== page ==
Unlike Veen and Rosenfeld and any other authors I've seen, Donnelly shows the entire Web site development process, and puts each task into words and UML diagrams, making the entire process clear. Business, user, and content analysis examples are shown, plus requirements for content providers, UI engineers, info architects, and content managers, along with checklists of best practices along the way. Finally, the site requirements and a "clear understanding of the user tasks that must be supported" are transformed into information models using standard UML diagrams so popular in the software development industry.
The net result? Think of this book as a success engine, with handy success templates and best practices. While the entire process is more than most webmasters would undertake, the book gives you marvelous goals to shoot for, and provides inspiration for improvement. The size and scope of this book are so large that a full review is outside the bounds of this newsletter (you'll just have to buy the book :), but this is an impressive effort to encapsulate the entire Web development and usability process in a logical way.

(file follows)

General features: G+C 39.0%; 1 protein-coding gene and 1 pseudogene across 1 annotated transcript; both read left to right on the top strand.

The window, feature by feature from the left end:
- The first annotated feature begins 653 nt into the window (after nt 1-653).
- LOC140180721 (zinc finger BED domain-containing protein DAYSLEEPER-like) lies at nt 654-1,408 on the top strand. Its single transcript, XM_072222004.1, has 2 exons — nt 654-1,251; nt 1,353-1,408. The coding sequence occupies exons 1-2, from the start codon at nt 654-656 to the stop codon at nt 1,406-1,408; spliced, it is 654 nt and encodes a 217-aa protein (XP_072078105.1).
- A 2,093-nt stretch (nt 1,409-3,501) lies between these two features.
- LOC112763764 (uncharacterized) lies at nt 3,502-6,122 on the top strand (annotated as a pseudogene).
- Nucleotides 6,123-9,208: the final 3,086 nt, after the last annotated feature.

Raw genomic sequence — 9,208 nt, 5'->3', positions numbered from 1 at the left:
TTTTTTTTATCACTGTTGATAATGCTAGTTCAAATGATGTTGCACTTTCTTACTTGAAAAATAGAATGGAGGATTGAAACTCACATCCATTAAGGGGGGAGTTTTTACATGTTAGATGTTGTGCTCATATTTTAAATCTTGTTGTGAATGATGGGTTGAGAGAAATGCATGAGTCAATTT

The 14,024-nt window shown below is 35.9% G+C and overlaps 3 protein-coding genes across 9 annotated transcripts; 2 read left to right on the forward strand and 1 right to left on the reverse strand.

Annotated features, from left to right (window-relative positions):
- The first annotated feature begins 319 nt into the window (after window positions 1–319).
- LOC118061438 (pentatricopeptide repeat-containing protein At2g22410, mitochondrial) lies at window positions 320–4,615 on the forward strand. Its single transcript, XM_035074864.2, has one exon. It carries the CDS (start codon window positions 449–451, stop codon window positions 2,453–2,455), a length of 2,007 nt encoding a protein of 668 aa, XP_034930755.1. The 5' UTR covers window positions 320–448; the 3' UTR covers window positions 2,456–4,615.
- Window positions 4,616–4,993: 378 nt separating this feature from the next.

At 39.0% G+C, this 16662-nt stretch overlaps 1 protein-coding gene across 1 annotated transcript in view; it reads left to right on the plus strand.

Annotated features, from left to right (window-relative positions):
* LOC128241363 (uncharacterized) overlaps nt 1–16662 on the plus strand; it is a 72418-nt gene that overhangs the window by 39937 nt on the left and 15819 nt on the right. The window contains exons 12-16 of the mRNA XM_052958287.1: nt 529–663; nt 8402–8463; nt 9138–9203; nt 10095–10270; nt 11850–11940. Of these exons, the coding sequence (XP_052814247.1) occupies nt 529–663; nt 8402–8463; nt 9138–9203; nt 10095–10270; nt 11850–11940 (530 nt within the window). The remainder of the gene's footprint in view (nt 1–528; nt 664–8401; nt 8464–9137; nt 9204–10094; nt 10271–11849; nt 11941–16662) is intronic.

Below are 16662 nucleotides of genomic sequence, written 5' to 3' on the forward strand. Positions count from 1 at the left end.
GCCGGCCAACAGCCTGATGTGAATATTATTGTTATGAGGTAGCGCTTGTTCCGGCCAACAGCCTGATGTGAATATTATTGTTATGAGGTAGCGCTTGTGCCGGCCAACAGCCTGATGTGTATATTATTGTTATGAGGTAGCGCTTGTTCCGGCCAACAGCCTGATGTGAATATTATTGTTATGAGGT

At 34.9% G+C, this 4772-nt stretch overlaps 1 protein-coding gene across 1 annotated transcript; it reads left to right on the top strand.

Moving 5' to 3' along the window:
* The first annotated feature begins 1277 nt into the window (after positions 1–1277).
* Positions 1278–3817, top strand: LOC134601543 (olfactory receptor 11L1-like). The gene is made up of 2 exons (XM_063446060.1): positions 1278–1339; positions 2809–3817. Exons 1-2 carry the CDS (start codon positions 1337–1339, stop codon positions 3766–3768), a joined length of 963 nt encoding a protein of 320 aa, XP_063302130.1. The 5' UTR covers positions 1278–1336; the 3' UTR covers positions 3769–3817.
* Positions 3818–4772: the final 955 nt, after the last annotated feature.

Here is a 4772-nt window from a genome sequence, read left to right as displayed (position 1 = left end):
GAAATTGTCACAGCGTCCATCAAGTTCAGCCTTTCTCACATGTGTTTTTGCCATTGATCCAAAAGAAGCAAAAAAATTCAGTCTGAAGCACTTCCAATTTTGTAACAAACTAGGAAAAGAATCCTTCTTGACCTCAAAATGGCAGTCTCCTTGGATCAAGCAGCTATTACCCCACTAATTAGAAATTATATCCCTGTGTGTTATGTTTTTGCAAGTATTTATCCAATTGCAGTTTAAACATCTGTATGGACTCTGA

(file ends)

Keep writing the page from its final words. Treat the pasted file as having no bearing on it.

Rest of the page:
To give you an idea of the quality of work involved, here's a sample usability list from Chapter 7: Critical design features for common Web tasks. This chapter summarizes current usability research and recommendations into suggested Web page features, all footnoted (my comments in [brackets]):
* Increase user satisfaction of site performance by providing:
- visual response to user-initiated action * Increase the speed of on-screen reading by using:
- black characters on a white background (or strong negative contrast) - mixed vs. single case and left aligned - type size (10-12pt with a well-designed screen font) [use relative font-sizes instead: em or percentage for easy resizing] - line length 40-60 characters or 10-12 words per line - white spaced with margins - a sans serif typeface - non-justified text - short to medium-length paragraphs with first sentence indented